Relay for Life is back in person and Caitlin Bauer co-chairs Carleton University’s monumental event!

(Alexandra Tassoni (l) and Caitlin Bauer (r) as Co-chairs were instrumental in organizing Carleton University’s 14th annual Relay for Life raising funds for cancer. Caitlin of Stittsville is not new to Relay for Life events having co-chaired several at Sacred Heart High School, Algonquin College and at Carleton University. Photos: Kaitlyn LeBoutillier)

On March 10th, 2023 Carleton University held its 14th annual Relay for Life. The event was Co-chaired by Alexandra Tassoni and Caitlin Bauer. Caitlin is from Stittsville and has been involved with Relay for Life events for the past ten years. She has participated in and co-chaired events at Sacred Heart High School, Algonquin College and now Carleton University.

If you’ve never heard of it or are unclear about what exactly Relay for Life is, Relay is essentially a year-long (or school-year-long) fundraiser that often ends in a 12-hour event to cap off fundraising. Relay for Life is a charity in support of the Canadian Cancer Society and all its funds go to supporting current and former cancer patients as well as cancer research.

Caitlin Bauer’s connection to Relay for Life has been long-lasting, but what draws her to the co-chair role? “I do this event because of the real-life impact the Canadian Cancer Society has on people living with cancer. I relay for my grandparents who have all battled cancer, my friends/neighbours/coworkers and all the people I have met in the Relay community,” Caitlin shares. “My favourite part of Relay for Life is the coming together as a community. To see everyone gathering for the same cause has the biggest impact on me.”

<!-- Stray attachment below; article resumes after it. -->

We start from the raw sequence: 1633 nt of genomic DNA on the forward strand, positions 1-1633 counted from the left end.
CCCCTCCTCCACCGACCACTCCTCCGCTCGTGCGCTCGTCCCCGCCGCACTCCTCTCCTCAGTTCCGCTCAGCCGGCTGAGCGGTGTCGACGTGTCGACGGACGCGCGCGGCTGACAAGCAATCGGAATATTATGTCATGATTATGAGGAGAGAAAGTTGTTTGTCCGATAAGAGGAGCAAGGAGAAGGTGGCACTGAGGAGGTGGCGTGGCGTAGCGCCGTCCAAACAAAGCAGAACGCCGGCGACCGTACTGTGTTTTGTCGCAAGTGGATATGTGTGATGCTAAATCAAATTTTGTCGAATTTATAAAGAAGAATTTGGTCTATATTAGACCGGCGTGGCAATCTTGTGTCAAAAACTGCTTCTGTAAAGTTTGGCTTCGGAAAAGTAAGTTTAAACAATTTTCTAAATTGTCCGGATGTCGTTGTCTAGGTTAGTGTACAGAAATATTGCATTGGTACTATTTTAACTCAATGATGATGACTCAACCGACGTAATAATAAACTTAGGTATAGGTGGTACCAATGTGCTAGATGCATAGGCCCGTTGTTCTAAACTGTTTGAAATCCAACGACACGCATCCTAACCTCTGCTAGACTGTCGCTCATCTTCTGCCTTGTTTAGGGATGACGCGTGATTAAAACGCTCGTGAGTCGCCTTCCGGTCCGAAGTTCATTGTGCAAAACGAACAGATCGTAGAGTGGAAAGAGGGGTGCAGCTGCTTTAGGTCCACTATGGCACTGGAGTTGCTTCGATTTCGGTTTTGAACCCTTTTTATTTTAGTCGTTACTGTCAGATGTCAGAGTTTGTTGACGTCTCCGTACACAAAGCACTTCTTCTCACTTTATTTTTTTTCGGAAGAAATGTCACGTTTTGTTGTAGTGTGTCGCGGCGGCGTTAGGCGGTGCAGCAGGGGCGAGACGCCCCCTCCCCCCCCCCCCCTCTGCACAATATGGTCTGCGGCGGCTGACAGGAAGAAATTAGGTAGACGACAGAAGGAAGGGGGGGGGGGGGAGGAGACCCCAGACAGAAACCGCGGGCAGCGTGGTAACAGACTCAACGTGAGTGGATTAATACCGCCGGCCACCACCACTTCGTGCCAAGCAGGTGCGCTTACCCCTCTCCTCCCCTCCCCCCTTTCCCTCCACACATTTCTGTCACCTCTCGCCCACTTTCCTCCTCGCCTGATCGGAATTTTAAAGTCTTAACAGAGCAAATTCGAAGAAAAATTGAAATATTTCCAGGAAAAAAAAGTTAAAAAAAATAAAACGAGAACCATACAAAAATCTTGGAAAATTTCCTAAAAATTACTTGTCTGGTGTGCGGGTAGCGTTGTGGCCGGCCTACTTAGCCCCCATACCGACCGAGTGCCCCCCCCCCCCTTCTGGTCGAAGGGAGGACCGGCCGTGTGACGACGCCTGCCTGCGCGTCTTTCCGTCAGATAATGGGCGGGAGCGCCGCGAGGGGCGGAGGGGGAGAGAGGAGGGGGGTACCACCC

In schools, Relay for Life is a team fundraiser where students create their own teams and organize different fundraising initiatives like bake sales, car washes, trivia nights, raffles, and so on. This year, Carleton University had 58 teams participate this year and over 450 participants. Throughout the school year leading up to the event, these participants raised over $75,000. But the fundraising doesn’t end when the event starts! There are many different donation bags, raffle tables and other ways to fundraise during the actual event, but we’ll get into that later!

Relay for Life events start with an Opening Ceremony. Here, the organization committee usually highlights the fundraising goal, the amount fundraised to date, some rules for the night, and any other important information. At Carleton’s relay, the committee explained that because they had hit their $75,000 goal before the event, they were bumping it up to $125,000 for the night! They also reminded participants that each team should have one person walking or running a lap at all times. That is where the “relay” part of Relay for Life comes in, the final event is like a relay race where team members pass along a baton to make sure someone from their team is always on the track.